KANGXI or YONGZHENG c.1700 – 1735 Biscuit Glazed Porcelain

An Early 18th Century Biscuit-Porcelain Turquoise Glaze Brush-Washer, Late Kangxi or Yongzheng c.1700-1730. Modelled as Budai.


Diameter : 6.5 cm (2 1/2 inches)
From a Private American Collection of 18th century biscuit porcelain figures.
Stock number



18th Century Turquoise Glaze :
During the early 18th century a number of monochromes glazes were developed at the Jingdezhen kilns. Alkaline leadless glazes such as turquoise which uses copper as its colouring agent were popular, the copper colouring agent was referred to as `copper powder`, essentially a mixture of copper oxide and iron-rich clay. Porcelain stone of kaolinised type was used in the glaze, the highly siliceous nature of this porcelain stone helped control but not eliminate crazing. This turquoise monochrome glaze is translucent in nature and has a highly reflective surface making its appearance very lively. It was especially sort after in France, where by the second quarter of the 18th century, blue and white feel out of favour. The French often converted their imported Chinese turquoise monochromes into French objects by the addition of ormolu (high-carat gold in a mercury amalgam used coat to bronze). Sometimes several Chinese monochrome objects were incorporated into an ormolu base or object to make something totally European. Small turquoise glazed Budai figures were especially popular as they added a whimsical oriental flavour.

Budai :
Budai (Hotei in Japanese) is a Chinese deity. His name means `Cloth Sack`, and comes from the bag that he carries. According to Chinese tradition, Budai was an eccentric Chinese Zen monk who lived during the 10th Century. He is almost always shown smiling or laughing, hence his nickname in Chinese, the Laughing Buddha. In English speaking countries, he is popularly known also as the `Fat Buddha`. Budai is often depicted as having the appearance of an amply proportioned bald man wearing a robe and wearing or otherwise carrying prayer beads. He carries his few possessions in a cloth sack, being poor but content. His figure appears throughout Chinese culture as a representation of contentment. His image graces many temples, restaurants, amulets, and businesses. Amongst Westerners new to Buddhism, Budai is often confused with the historical Buddha, Siddhartha Gautama. However, the two are visually very distinct. Gautama is commonly depicted as being tall and slender in appearance (although since no images of him from his lifetime exist, this depiction of him is unverifiable and possibly idealized); Budai is short and overweight. (Buddha means `one who has achieved a state of perfect enlightenment` and there are several people who have been given the title.)Information edited and reduced from www.http://en.wikipedia.org/wiki/Budai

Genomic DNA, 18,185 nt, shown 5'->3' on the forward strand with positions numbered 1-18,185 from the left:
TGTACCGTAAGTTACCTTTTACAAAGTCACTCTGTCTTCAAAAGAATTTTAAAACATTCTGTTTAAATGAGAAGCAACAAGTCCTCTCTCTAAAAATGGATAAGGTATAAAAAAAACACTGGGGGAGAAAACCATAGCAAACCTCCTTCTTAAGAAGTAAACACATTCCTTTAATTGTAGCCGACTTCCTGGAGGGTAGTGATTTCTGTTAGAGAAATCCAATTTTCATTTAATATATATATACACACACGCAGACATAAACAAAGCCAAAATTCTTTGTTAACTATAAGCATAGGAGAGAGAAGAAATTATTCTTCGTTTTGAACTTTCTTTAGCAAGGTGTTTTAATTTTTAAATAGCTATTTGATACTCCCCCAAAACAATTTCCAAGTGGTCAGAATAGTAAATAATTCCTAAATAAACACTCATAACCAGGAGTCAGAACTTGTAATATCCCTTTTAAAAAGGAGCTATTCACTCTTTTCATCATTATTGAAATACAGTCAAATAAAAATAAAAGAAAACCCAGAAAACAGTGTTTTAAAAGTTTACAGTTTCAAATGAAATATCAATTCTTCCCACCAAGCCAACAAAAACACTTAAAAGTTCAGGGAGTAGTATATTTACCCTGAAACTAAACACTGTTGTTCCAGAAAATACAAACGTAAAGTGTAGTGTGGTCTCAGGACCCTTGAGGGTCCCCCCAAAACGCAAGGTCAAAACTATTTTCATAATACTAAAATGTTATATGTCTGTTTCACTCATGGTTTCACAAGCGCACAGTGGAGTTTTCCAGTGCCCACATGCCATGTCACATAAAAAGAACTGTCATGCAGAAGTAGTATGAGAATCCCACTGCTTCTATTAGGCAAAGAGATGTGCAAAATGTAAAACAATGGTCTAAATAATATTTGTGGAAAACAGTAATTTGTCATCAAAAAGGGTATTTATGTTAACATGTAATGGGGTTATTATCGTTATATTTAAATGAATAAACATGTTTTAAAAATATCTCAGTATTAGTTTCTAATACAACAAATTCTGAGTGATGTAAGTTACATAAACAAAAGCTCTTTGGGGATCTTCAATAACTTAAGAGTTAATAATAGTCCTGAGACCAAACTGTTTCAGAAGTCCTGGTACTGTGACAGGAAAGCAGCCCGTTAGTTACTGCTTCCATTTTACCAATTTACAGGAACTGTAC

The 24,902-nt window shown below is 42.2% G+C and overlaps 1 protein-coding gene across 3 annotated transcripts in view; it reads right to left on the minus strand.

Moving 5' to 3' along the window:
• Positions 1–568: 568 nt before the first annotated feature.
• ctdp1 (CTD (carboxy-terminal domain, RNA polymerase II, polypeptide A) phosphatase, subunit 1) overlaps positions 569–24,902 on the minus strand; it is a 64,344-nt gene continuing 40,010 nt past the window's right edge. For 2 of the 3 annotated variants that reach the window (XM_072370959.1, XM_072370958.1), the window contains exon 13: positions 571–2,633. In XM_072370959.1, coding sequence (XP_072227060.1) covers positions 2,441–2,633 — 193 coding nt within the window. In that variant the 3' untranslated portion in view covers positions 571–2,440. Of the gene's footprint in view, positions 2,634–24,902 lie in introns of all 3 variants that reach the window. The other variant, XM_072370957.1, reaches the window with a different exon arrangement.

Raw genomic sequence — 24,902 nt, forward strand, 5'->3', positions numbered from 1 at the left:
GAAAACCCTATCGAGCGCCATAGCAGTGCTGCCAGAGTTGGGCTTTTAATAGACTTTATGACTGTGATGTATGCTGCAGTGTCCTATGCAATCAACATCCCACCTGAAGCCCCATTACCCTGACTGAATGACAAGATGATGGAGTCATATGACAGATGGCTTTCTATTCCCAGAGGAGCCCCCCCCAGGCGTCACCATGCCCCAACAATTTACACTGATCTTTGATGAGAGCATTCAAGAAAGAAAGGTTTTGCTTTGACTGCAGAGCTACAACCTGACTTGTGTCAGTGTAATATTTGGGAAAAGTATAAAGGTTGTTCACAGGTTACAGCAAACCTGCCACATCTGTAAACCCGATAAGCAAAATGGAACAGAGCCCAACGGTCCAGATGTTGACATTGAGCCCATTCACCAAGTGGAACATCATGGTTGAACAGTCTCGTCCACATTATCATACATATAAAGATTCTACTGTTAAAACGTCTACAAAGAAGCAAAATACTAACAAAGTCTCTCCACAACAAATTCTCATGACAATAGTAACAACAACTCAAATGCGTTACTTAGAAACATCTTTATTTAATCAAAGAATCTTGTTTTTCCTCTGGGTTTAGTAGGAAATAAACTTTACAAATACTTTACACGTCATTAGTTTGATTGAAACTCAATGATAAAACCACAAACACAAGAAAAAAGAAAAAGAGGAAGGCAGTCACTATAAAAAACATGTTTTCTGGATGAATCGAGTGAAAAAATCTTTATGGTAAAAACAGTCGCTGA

Turquoise Glazed Figures of Budai :
In China porcelain figures of Budai would often have a slender incense-stick burning at the side in the nozzle provided, they would have been used in a family shrine while offering prayers but in the West they would be seen as exotic curiosities. Some were used, in a different form, as brush washers. Figures of Budai were sometimes referred to as Magot or Pagod. The term Magot was used from as early as the mid 17th century to describe the European heavy set or bizarre representations in clay, plaster, bronze or porcelain of Chinese or Indian figures. The term is usually used to describe the European porcelain. `Pagoda Figure` comes from the term pagode or religious figures housed in pagoda shrines. (Kisluk-Grosheide, `The Reign of Magots and Pagods`, Metropolitan Museum Journal 73, 2002, pp. 177, 181, 182, 184).